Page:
Brad Smith, Microsoft's top lawyer, criticized USA intelligence agencies for "stockpiling" software code that can be used by hackers.
On Wednesday security firms Bitdefender and Proofpoint found hackers using the same exploit to spread cryptocurrency-mining malware called Adylkuzz.
"We have seen vulnerabilities stored by the Central Intelligence Agency show up on WikiLeaks, and now this vulnerability stolen from the NSA has affected customers around the world", wrote Smith in a blog post on Sunday.
The ACLU, meanwhile, urged Congress to pass a law requiring the government to disclose vulnerabilities to companies "in a timely manner", so that they can patch them as soon as possible.
Avivah Litan, a cybersecurity analyst at Gartner, agreed that the government is "is negligent not doing a better job protecting companies", but added that it's not like "you can stop the US government from developing cybertools" that then work as intended.
If there's anything, Microsoft should indeed be appreciated for their response on the entire issue.
Microsoft ended up distributing the free patch for the older versions on Friday - the day the ransomware was detected.
Blaming Microsoft for not providing free custom support to its customers who were using old Windows software that may have slowed down "WannaCrypt" attack, a media report has said the tech giant charged a fortune for the custom support for older versions, including Windows XP that was discontinued in 2014.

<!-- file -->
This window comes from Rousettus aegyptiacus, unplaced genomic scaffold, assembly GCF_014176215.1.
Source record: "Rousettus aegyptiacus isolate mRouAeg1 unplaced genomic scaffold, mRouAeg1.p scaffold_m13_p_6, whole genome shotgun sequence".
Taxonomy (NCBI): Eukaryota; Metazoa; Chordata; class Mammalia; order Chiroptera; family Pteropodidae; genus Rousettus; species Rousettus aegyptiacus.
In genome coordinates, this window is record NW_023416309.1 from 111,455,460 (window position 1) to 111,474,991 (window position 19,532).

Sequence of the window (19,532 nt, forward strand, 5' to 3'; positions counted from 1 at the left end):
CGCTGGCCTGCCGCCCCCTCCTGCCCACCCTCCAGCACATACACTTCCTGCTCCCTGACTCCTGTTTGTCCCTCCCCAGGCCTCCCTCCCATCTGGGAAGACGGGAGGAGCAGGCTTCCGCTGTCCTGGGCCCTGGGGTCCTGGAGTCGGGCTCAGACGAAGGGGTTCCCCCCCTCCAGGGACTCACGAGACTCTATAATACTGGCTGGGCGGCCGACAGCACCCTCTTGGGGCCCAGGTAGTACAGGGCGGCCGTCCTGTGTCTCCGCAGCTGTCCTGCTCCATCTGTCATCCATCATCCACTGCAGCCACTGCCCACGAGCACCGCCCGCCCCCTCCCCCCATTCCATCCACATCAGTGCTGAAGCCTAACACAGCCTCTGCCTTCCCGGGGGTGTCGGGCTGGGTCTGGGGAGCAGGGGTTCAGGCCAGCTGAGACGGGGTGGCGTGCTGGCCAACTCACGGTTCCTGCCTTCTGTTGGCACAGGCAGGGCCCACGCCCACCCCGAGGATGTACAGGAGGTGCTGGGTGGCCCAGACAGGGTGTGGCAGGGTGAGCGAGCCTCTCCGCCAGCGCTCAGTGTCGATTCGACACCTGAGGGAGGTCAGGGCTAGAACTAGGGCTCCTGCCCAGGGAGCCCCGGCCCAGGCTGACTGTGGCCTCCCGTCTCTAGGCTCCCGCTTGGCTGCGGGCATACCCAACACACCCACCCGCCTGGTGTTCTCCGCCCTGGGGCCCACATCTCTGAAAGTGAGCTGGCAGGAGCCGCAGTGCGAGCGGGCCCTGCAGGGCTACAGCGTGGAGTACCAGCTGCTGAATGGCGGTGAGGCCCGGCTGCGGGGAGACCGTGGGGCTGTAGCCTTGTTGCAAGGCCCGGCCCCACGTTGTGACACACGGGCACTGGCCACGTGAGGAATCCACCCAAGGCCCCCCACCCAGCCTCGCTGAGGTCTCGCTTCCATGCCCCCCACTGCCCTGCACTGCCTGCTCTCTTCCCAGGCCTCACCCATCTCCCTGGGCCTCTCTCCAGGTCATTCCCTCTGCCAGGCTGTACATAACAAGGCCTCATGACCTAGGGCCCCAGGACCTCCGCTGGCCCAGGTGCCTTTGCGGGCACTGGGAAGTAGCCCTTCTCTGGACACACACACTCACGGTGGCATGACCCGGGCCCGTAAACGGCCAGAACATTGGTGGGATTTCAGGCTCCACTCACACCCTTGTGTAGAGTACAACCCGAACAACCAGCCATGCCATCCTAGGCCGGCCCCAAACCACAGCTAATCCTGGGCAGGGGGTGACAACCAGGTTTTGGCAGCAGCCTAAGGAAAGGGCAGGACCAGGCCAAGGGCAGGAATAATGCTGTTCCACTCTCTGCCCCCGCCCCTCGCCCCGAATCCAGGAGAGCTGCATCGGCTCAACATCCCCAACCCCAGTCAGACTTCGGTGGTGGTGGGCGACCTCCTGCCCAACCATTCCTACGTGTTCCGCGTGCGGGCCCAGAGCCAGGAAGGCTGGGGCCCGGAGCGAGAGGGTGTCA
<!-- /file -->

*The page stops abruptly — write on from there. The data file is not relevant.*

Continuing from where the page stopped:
Both hardware and software vendors often fail to account for future security flaws, and they sell firms expensive systems that eventually won't be able to receive patches.
As the technology surrounding the Internet of Things evolves, additional security layers will have to be incorporated in order to mitigate any vulnerabilities arising out of such complex connectivity. WannaCry, however, does not discriminate and has taken over not only general users' computers, but also large-scale organizations as well. Afterward, threats that the data will be destroyed or made inaccessible are made, if ransom has not been paid after a set period. Multiple backups also help.
"It's not rocket science", Litan said.
Critical medical computers throughout Britain's National Health Service were affected.
"The operating systems on our computers and software downloads are managed centrally so that regular users can not download executable files from the internet without administrative rights", he said in an email.
Even then, there are a number of precautions that people who insist on running outdated programs can take to greatly increase their security, such as running them in virtual machines, via emulators or behind firewalls, or disconnected from the web entirely.
Whatever the case, this second attack that went unnoticed for weeks proves the high degree of sophistication of such programs that were first developed by the NSA that would allow an attacker to easily install and propagate malicious software on computer networks.
He said that private sector companies in the city were regularly hit by ransomware virus attacks in the last five years and that around 70 percent of them were infected. If they caught, that is.